It’s one week on from the Zimbabwean election and it’s been quite a week for the country… I’ll try to give a quick summary of the past week’s events, and our concerns following reports of human rights violations in some districts.
Firstly, let’s cover the official results of the election – which gave victory to President Mugabe:
President Mugabe has been re-elected with 61% of the vote.
The MDC-T’s Morgan Tsvangirai polled 34%.
President Mugabe’s ZANU-PF party gained 160 seats in the parliamentary elections
The MDC-T gained 49 seats – 23% of the seats available.
This gives ZANU-PF 76% of the seats, way above the 2/3 majority needed to make changes to the new, more human-rights friendly, constituion. This new consitution came into force in May after a 94% yes vote in the referendum.
Whilst the day itself was largely calm and peaceful the MDC has cried foul and rejected the result as ‘null and void’, describing the election as a ‘huge farce.’ The Zimbabwe Election Support Network, which had the largest number of monitors on the ground during the election, questioned the credibility of the elections saying they were ‘seriously compromised by a systematic effort to disenfranchise an estimated million voters’
The message from the regional observers, the Southern African Development Community (SADC) and African Union (AU) painted a different picture. The headline message from them was that the elections were peaceful and free – although they reserved judgement on whether they were ‘fair’ for their final reports.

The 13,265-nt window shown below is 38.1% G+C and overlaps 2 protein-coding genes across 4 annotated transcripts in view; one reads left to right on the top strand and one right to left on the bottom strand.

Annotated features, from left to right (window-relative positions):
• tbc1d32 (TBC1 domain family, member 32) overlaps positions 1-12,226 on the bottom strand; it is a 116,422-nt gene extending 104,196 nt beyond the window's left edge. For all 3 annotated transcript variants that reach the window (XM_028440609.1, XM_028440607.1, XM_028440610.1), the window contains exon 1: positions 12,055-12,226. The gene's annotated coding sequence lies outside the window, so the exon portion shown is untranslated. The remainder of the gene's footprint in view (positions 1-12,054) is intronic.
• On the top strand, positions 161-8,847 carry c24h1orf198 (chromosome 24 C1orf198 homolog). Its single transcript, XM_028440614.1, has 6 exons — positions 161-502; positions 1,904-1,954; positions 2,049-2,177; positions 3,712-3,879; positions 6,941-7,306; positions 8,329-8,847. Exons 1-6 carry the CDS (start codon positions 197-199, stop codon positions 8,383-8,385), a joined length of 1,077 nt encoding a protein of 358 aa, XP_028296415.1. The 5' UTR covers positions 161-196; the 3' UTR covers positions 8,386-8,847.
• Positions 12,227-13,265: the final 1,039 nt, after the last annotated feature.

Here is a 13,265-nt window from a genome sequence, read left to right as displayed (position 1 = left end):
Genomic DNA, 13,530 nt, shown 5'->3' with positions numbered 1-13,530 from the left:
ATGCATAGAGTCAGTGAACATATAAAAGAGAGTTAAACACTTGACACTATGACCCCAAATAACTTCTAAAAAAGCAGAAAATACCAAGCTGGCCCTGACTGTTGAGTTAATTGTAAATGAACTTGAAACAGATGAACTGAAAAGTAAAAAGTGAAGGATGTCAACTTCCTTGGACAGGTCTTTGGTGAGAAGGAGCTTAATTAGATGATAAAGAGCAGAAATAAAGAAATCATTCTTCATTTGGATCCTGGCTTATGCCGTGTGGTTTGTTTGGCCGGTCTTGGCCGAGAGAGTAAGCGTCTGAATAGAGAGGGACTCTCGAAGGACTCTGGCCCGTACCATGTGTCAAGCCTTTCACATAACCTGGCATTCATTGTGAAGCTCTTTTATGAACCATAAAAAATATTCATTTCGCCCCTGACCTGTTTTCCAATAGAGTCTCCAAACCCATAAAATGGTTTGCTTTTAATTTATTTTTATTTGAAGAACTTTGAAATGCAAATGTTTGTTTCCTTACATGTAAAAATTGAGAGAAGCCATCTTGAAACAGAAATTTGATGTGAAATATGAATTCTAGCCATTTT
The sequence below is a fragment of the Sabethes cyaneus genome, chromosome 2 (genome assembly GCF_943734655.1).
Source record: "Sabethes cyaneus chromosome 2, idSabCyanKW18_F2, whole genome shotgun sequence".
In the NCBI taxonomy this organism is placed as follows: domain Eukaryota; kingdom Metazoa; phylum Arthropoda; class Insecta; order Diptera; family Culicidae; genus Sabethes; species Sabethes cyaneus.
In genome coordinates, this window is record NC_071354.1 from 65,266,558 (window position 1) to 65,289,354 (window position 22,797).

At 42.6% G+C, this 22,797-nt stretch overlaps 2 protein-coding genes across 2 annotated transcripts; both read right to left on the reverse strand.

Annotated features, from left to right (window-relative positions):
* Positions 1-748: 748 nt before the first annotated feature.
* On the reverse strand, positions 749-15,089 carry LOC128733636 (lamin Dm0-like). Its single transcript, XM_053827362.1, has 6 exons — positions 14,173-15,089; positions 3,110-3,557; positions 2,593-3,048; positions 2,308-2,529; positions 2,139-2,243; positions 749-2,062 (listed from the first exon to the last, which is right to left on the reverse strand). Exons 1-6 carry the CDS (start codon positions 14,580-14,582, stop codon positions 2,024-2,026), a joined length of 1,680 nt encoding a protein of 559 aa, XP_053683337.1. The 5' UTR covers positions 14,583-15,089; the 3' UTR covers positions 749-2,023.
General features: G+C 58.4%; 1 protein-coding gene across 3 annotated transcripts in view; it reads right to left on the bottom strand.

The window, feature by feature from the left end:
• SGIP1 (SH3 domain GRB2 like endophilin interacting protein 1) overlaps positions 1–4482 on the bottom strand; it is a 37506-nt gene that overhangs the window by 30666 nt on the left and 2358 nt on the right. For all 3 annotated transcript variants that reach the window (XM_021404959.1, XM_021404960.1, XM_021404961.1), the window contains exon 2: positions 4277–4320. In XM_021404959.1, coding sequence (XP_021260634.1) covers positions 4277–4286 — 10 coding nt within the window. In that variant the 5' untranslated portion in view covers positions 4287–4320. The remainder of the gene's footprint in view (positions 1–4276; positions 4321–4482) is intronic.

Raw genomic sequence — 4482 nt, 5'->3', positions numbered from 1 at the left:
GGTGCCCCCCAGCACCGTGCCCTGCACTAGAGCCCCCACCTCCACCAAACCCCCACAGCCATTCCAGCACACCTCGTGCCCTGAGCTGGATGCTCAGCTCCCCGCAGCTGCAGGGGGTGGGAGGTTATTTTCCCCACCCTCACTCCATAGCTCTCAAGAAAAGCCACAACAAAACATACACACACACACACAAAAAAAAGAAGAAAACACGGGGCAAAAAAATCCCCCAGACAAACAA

And whilst everyone waits for those final reports, unless there is a legal challenge then Robert Mugabe will be sworn in as President on Monday 12 August. The MDC has said that it intends to challenge the result. They’ve got until this Saturday to challenge, and if that happens, then the constitutional court has 14 days to rule on whether the result stands, or whether there needs to be a re-run of the election.
Now, Amnesty won’t get into the debate about whether these elections were ‘free and fair’ or ‘credible’ or any other such phrase to describe a nation’s democratic processes. We do not endorse or oppose any political party and will engage with any government to emerge from these elections to address human rights violations in Zimbabwe – past and present.
Which is exactly what we need your help with following these disturbing reports from just after Zimbabwe’s elections.
At least six women with 12 children aged between 16 months and 10 years have been forced to flee their homes in Mukumbura district, Mashonaland Central Province, after being threatened with violence and forcible evictions by local village heads soon after the 31 July election. Some of the women had to leave children behind.
The six women alleged they had been targeted for refusing to follow instructions from ZANU-PF supporters to feign illiteracy, blindness or physical injury, which would have allowed someone else to ‘assist’ them by marking the ballot on their behalf (and thus compromise the secrecy of their vote.) One of the women reported that she had first been threatened in her village two weeks before the election and reported the matter to the police but no action was taken. The six displaced political activists told us that there are more families in the same predicament who remain stranded in the district under threat of violence.